No round of golf in the afternoon, no reaching office after 9 am, no files staying on the desk for more than 2 days – life has got tough for New Delhi bureaucrats after Prime Minister Narendra Modi took office in May.
Modi has jolted India’s bureaucrats into action to implement his pledge of 'Minimum Government, Maximum Governance'. With investment projects worth $230 billion awaiting land and environment permits, the new administration has sought to expedite decision-making.
One of Modi’s first steps was to issue 10 administrative commandments. He called for offices to be "cleared and spruced up"; each department should scrap 10 archaic rules; and forms should be no longer than one page.
At a meeting with secretaries of over 75 ministries, the Prime Minister told them they could email him directly with new ideas and plans to streamline the working of their departments.
India’s bureaucracy has been ranked the worst among 12 Asian countries for more than a decade by Political & Economic Risk Consultancy in Hong Kong. This is despite hiring its top cadre through a competitive annual examination considered one of the toughest in the world. A mere 0.3 per cent of the around 300,000 candidates get to join the ranks of the Civil Services each year.
Yet civil servants take too long to make decisions and previous governments have been reluctant to make any changes, the consultancy said in its report last year.
That is already changing. According to The Times of India (TOI), employees at a defence ministry office were recently asked to sign up to a notice pledging that they would be in office by 9am or face disciplinary action. At the housing ministry, employees have to report to their superior if they are late by more than 15 minutes.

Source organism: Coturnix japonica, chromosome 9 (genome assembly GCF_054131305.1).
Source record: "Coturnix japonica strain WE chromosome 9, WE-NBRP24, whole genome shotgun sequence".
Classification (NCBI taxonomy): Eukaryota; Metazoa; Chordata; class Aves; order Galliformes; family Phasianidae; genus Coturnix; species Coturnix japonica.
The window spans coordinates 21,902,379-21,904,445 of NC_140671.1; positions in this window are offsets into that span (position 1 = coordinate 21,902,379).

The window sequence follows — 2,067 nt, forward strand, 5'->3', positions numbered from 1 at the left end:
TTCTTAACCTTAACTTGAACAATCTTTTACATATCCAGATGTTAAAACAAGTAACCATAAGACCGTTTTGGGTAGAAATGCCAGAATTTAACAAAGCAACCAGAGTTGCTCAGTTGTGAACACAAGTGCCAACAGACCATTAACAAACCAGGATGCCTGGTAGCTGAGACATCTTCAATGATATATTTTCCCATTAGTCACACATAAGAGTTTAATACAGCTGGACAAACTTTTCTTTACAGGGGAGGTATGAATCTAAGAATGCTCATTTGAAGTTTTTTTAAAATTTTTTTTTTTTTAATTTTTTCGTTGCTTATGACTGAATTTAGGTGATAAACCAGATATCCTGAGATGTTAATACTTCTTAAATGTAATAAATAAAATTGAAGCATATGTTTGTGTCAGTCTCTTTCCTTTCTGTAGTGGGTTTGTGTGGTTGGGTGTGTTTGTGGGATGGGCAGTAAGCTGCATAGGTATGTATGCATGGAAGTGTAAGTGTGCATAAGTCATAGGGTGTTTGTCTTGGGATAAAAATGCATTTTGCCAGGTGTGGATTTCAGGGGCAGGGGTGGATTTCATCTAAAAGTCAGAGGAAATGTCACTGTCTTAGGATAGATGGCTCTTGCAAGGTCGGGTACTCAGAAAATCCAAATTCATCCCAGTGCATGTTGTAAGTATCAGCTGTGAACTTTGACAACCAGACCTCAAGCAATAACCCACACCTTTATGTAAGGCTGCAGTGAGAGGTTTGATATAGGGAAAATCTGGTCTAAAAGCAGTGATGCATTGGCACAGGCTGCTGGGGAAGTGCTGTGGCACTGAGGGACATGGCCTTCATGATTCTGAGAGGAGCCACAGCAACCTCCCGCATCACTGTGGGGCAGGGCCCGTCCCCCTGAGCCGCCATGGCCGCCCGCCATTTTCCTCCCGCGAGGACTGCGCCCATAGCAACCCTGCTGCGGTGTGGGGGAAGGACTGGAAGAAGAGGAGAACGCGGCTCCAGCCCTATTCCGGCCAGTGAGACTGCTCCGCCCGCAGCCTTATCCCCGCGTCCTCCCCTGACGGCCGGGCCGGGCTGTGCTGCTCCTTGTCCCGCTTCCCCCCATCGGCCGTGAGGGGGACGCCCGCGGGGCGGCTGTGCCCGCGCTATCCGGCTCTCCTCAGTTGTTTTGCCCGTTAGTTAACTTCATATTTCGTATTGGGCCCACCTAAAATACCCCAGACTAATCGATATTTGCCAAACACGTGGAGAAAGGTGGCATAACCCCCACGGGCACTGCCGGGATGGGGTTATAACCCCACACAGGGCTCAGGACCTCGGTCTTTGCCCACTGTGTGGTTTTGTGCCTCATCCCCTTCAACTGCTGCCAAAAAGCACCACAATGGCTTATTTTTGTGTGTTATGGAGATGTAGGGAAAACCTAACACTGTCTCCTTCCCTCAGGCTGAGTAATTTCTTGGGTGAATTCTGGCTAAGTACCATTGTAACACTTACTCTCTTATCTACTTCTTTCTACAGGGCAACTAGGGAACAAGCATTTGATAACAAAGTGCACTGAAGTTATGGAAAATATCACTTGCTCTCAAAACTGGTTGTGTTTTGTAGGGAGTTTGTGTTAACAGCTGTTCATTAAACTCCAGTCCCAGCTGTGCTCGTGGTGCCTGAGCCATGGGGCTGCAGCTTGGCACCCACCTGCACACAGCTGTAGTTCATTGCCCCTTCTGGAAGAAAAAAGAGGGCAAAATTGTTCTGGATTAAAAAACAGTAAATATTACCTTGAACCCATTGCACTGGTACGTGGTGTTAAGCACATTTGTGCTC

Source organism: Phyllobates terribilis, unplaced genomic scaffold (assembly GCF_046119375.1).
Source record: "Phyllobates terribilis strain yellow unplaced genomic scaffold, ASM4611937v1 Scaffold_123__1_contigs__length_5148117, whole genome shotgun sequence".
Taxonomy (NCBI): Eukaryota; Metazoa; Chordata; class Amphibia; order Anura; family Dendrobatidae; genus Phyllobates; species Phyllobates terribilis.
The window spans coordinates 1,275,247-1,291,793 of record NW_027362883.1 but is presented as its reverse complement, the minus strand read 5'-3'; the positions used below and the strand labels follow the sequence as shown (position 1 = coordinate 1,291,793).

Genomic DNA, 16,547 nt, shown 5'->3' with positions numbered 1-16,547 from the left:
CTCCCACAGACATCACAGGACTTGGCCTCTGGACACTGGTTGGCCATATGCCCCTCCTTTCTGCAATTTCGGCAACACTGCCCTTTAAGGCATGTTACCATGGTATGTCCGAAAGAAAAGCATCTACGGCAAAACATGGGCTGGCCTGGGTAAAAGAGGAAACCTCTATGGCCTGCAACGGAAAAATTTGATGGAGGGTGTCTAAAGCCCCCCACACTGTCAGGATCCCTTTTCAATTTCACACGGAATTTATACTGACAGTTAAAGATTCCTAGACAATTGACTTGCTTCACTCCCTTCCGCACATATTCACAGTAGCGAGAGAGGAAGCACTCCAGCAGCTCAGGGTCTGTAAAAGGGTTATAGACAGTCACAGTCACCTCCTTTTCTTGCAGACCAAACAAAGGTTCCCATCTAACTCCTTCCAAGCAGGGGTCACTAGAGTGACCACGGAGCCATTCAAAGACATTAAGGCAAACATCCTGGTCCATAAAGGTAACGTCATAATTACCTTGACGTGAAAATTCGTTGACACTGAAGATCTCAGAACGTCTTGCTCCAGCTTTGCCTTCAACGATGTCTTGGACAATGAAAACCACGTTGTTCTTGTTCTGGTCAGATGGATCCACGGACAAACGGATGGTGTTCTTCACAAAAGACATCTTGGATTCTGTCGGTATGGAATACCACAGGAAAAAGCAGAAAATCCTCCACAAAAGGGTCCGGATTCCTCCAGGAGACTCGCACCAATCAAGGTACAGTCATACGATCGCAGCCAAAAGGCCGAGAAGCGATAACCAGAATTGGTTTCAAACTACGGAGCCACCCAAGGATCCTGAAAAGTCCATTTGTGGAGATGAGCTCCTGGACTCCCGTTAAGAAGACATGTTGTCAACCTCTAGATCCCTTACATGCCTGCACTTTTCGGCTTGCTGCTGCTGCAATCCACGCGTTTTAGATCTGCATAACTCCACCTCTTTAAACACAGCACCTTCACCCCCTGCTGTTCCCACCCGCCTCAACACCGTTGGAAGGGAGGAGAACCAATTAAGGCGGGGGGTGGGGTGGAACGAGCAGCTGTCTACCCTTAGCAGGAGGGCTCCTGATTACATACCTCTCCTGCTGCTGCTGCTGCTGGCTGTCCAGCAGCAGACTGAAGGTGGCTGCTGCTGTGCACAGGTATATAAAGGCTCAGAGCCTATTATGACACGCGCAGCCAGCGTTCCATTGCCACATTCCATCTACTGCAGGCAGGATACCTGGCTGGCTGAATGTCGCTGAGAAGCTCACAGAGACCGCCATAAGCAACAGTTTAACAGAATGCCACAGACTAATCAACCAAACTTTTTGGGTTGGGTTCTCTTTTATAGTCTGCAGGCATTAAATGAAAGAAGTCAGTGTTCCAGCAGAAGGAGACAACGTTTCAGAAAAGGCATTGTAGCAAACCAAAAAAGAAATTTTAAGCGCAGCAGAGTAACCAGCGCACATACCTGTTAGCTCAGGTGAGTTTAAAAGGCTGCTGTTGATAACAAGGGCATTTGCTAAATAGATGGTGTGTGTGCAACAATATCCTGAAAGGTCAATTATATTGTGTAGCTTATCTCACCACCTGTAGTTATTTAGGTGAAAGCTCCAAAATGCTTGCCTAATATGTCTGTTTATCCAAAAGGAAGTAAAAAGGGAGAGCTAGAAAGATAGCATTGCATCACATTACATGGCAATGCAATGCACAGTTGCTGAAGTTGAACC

"We have been told files can't wait on a table for more than two days, and an explanation will be sought if a file isn't cleared for a week," an unnamed government official told TOI.
According to Reuters, a readers' poll in Bureaucracy Today, a professional journal, more than 70 per cent of respondents backed Modi's shakeup of the bureaucracy.
His government administration has also frowned on bureaucrats playing golf. The prestigious Delhi Golf Club has around 200 senior bureaucrats as members. Many would play a round of golf in the morning and sometimes even in the afternoon on a weekday. The government has asked for a list of officials who play golf regularly, thereby sending out a clear message: work, don’t play golf.
The Delhi Golf Club has reportedly been informed that the number of bureaucrat annual memberships – costing taxpayers 300,000 rupees ($5,000) each – would now be halved to 100, according to Bloomberg.
Bureaucrats are now even showing up for work on weekends, with many reportedly nervous that Modi may stop by unannounced. The Economic Times reported that the Prime Minister occasionally calls ministers on their landlines to check if they are at their desks.
It seems bureaucrats are not the only ones who have to be on their toes in this administration.